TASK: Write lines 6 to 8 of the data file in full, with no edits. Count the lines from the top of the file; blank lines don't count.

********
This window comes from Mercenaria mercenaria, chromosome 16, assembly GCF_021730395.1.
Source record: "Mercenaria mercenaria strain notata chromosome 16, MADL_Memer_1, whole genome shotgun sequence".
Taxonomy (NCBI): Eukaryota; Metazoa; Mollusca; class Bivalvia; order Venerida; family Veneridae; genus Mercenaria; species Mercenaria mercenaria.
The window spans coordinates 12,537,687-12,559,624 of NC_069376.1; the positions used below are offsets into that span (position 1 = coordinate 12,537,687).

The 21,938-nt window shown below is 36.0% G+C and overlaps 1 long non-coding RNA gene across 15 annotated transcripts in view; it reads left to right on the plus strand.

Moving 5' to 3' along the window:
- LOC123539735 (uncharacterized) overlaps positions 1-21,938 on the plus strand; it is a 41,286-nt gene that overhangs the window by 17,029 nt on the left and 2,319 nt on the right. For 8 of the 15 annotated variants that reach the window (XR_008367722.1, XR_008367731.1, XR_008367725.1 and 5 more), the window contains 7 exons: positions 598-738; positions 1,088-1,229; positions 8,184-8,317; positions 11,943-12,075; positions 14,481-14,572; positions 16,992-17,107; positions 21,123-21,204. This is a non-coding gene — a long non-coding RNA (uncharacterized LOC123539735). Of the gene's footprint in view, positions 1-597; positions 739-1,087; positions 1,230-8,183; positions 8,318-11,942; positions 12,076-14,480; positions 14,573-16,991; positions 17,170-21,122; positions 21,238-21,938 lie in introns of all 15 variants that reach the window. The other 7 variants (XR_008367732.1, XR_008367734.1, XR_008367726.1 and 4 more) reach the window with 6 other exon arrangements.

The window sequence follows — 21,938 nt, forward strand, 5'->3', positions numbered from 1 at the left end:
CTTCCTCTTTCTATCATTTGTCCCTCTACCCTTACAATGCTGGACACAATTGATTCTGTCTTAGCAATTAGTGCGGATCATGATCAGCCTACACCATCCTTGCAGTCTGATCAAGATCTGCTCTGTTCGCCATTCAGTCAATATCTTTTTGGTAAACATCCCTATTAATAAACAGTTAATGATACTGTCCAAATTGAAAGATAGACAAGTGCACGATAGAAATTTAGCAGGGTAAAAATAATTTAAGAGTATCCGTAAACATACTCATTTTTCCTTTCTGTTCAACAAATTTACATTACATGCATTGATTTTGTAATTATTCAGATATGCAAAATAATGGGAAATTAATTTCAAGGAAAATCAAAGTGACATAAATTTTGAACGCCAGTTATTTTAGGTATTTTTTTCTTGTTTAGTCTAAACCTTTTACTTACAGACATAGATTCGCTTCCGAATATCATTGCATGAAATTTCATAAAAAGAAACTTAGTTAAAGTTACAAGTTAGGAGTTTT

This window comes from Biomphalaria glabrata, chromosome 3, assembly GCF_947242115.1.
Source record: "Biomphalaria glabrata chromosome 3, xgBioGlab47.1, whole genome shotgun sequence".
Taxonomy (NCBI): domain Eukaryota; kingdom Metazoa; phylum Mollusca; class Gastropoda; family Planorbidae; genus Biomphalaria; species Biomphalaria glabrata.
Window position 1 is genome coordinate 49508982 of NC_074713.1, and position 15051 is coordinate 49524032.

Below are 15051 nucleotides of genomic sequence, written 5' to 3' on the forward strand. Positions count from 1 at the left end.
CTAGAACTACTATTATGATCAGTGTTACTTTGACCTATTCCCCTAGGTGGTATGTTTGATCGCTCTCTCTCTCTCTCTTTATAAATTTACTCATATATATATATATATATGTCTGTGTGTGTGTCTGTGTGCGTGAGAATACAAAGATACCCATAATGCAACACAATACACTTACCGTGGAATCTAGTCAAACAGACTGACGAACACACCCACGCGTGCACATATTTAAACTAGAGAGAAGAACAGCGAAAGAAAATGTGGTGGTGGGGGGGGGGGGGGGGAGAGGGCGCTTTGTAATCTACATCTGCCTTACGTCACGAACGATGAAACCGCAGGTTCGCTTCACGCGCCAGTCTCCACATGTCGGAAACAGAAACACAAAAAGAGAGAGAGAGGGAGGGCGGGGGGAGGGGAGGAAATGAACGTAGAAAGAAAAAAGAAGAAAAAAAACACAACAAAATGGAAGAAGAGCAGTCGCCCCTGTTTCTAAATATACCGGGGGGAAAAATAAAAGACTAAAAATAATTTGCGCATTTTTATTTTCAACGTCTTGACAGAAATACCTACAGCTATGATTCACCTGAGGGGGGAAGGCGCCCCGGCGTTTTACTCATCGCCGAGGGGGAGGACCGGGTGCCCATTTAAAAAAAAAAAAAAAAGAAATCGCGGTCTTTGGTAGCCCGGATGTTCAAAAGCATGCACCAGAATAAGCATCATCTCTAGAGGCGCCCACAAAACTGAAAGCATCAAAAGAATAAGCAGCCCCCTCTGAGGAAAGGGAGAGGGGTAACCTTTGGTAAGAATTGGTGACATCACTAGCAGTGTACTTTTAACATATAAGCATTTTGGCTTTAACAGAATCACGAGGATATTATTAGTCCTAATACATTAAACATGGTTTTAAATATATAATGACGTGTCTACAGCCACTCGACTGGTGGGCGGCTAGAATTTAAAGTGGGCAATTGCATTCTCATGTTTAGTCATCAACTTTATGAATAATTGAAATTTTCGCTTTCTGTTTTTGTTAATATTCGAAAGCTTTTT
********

Moving 5' to 3' along the window:
- LOC123539735 (uncharacterized) overlaps positions 1-21,938 on the plus strand; it is a 41,286-nt gene that overhangs the window by 17,029 nt on the left and 2,319 nt on the right. For 8 of the 15 annotated variants that reach the window (XR_008367722.1, XR_008367731.1, XR_008367725.1 and 5 more), the window contains 7 exons: positions 598-738; positions 1,088-1,229; positions 8,184-8,317; positions 11,943-12,075; positions 14,481-14,572; positions 16,992-17,107; positions 21,123-21,204. This is a non-coding gene — a long non-coding RNA (uncharacterized LOC123539735). Of the gene's footprint in view, positions 1-597; positions 739-1,087; positions 1,230-8,183; positions 8,318-11,942; positions 12,076-14,480; positions 14,573-16,991; positions 17,170-21,122; positions 21,238-21,938 lie in introns of all 15 variants that reach the window. The other 7 variants (XR_008367732.1, XR_008367734.1, XR_008367726.1 and 4 more) reach the window with 6 other exon arrangements.

The window sequence follows — 21,938 nt, forward strand, 5'->3', positions numbered from 1 at the left end: